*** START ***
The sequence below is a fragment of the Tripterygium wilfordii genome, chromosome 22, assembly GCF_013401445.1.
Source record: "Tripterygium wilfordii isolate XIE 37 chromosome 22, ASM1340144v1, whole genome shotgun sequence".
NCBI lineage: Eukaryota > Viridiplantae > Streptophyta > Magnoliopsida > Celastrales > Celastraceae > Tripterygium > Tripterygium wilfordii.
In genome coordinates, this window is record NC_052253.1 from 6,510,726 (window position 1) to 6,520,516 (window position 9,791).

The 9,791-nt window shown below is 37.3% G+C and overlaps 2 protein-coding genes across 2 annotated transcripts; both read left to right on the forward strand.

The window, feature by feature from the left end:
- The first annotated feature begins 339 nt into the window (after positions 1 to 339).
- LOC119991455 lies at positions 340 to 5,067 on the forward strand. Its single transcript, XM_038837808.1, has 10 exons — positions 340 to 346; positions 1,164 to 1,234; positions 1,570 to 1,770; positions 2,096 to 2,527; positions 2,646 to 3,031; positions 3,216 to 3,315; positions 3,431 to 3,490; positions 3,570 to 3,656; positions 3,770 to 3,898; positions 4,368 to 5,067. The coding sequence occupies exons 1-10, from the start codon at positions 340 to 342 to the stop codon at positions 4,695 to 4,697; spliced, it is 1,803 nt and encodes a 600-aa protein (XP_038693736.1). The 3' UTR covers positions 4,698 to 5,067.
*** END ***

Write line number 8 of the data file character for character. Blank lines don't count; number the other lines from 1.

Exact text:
- LOC119991455 lies at positions 340 to 5,067 on the forward strand. Its single transcript, XM_038837808.1, has 10 exons — positions 340 to 346; positions 1,164 to 1,234; positions 1,570 to 1,770; positions 2,096 to 2,527; positions 2,646 to 3,031; positions 3,216 to 3,315; positions 3,431 to 3,490; positions 3,570 to 3,656; positions 3,770 to 3,898; positions 4,368 to 5,067. The coding sequence occupies exons 1-10, from the start codon at positions 340 to 342 to the stop codon at positions 4,695 to 4,697; spliced, it is 1,803 nt and encodes a 600-aa protein (XP_038693736.1). The 3' UTR covers positions 4,698 to 5,067.